Causes of Color: Physical Optics

Steven Dutch, Professor Emeritus, Natural and Applied Sciences, University of Wisconsin - Green Bay

In this class of color causes, the color is not created by interaction with the electrons of the material, but by the mechanical interactions of the light with the material.

Dispersive Refraction

In most materials, the index of refraction varies with wavelength so that colors are separated when they cross an interface obliquely. In most cases, the separation, or dispersion, is not enough to be obvious, for example when looking into a pond or through a window. But under some circumstances, the dispersion is dramatic.


A rainbow is created by a cone of raindrops that disperse light and reflect it back to the viewer. Because the raindrops are falling, you never see the same rainbow for more than an instant. Also, because different observers will see different drops, no two people ever see the same rainbow.

All that matters is the geometry. Light from, say, a nearby waterfall and from a distant rainstorm will form the same rainbow.

If a rainbow is only created by geometry, then can a rainbow be reflected off, say, a lake? Surprisingly, yes. The drops that form the "direct" rainbow are different from those that create the reflected rainbow. In the latter case, the light is reflected off the water and then to your eye.

As is well known, there are often two rainbows. The second bow is produced by light reflecting twice within a drop. Light from the primary bow is reflected back 138 degrees or 42 degrees from the anti-solar point. Light from the secondary bow is reflected 231 degrees, or 51 degrees from the anti-solar point. The colors are reversed in the secondary bow, and the right side of the primary bow corresponds to the left side of the secondary bow. The secondary bow is nine degrees from the primary bow and outside it.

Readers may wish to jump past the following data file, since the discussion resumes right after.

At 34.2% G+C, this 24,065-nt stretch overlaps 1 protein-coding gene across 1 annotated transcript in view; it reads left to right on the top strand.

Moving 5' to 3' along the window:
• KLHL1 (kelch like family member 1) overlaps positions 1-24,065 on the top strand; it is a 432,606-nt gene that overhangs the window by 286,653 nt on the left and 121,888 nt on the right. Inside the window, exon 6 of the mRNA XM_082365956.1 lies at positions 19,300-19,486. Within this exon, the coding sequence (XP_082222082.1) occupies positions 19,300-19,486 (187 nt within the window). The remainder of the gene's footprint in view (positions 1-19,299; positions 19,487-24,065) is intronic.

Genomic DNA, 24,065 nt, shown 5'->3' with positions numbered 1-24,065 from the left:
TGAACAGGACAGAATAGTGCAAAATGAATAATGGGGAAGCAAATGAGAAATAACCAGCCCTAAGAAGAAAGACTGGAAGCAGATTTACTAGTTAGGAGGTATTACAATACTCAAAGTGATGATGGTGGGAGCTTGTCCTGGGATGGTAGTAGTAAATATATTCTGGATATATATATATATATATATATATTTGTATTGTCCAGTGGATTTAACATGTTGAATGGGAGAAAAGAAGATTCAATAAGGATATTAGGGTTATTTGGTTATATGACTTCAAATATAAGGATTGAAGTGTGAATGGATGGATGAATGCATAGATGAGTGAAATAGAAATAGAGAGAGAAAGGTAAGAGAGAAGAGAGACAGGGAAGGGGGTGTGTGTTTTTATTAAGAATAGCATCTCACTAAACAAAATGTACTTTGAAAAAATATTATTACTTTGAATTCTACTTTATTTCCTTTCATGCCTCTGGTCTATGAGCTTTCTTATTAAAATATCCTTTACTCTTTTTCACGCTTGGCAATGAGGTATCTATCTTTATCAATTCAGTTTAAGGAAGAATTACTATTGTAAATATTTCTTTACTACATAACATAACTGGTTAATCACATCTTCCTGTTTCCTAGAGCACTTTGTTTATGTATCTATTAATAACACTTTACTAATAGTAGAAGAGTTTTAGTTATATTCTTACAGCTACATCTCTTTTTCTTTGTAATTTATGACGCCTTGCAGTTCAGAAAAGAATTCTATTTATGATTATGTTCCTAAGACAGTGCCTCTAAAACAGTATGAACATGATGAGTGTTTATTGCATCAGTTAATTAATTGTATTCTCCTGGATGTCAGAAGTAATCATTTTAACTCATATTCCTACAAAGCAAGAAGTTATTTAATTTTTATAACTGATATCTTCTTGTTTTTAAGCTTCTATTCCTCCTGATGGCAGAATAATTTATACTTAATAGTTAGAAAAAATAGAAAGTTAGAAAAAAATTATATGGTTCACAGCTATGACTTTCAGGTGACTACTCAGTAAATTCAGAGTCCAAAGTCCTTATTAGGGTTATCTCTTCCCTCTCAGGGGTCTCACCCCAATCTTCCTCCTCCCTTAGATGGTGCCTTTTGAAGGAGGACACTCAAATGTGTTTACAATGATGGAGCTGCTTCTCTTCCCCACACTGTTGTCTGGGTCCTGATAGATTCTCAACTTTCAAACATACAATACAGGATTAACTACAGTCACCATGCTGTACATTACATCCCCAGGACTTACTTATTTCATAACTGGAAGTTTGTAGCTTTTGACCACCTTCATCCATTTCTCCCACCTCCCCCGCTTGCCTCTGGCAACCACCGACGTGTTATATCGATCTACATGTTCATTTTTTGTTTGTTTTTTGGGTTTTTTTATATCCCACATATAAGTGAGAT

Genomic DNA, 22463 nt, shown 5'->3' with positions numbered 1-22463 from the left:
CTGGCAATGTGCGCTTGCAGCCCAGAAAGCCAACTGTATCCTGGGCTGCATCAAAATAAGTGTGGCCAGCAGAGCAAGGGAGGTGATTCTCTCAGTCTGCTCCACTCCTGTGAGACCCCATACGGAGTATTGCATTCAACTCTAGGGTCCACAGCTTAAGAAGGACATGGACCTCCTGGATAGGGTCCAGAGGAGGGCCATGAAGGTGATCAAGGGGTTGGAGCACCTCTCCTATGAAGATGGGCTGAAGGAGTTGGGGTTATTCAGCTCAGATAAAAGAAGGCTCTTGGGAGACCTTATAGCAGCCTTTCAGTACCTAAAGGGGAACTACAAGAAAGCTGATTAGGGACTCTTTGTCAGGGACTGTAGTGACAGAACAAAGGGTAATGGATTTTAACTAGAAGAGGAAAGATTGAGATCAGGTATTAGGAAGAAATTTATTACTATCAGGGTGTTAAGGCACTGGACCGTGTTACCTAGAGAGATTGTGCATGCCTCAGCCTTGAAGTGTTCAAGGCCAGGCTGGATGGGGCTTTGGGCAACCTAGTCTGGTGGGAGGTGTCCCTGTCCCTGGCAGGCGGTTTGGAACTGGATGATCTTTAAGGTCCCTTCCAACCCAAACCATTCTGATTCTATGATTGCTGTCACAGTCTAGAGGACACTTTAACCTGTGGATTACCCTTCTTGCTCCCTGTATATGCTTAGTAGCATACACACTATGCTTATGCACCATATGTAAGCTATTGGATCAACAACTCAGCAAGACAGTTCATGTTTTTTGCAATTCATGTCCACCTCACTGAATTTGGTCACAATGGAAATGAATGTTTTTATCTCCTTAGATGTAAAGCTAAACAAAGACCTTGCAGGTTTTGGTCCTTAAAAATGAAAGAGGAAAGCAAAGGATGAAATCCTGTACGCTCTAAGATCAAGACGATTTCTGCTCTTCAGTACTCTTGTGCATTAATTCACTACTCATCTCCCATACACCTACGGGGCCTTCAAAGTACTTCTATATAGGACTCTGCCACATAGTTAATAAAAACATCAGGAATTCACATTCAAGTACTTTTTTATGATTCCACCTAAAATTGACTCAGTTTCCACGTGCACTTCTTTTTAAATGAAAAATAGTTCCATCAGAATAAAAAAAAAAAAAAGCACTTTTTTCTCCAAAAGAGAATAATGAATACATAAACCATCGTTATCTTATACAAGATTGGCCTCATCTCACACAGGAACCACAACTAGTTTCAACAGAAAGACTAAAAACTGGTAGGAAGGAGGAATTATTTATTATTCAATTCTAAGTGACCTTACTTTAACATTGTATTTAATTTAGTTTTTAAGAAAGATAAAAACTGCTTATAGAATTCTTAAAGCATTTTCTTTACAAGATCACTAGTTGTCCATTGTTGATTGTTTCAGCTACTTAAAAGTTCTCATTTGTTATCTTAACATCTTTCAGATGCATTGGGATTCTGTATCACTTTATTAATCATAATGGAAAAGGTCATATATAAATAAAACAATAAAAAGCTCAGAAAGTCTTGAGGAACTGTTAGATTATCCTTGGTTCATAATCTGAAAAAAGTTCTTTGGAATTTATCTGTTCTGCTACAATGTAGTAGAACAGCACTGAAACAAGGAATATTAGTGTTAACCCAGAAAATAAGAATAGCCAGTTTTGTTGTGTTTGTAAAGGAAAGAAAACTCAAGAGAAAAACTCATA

Can there be additional rainbows? Yes, but don't expect them to be just outside the secondary bow. The third and fourth-order bows are back in the direction of the sun, where there is a great deal of scattering, and they nearly overlap. I've tried quite a few times to see tertiary rainbows and never succeeded.

Rainbows are one of the best known examples of dispersion.
A fogbow and glory from the rail of a ship in Alaska. The fog is drippy enough that the droplets give appreciable dispersion, plus impressive supernumerary arcs. A much smaller glory is visible at the center of the fogbow arc.

Fogbows don't generally show color because the tiny fog droplets diffract light and smear out the colors. This was a very wet fog with large droplets.


Haloes around the Sun and Moon are most often made by ice crystals. Light that enters a crystal is dispersed as in a prism. In addition, light can be preferentially reflected off crystal faces. The predictable geometry of ice crystals (face orientations, not exact shapes) means halo phenomena can be accurately modeled in great detail.

This diagram shows some of the more common ice halo phenomena. The 22-degree halo, sun dogs, sun pillars and upper tangent arc are the most common, the 46 degree halo and parhelic circle are less common. In extremely rare cases, very complex displays spanning the entire sky have been seen. The display below shows a 22-degree halo, sun dogs and parhelia, and an upper tangent arc.

This brilliant solar halo and sun dog are created by fine wind-blown snow.

Water droplets in front of the Sun or Moon act like a prism and disperse light. There's no interior reflection, so what you see is a colored halo around the Sun or Moon.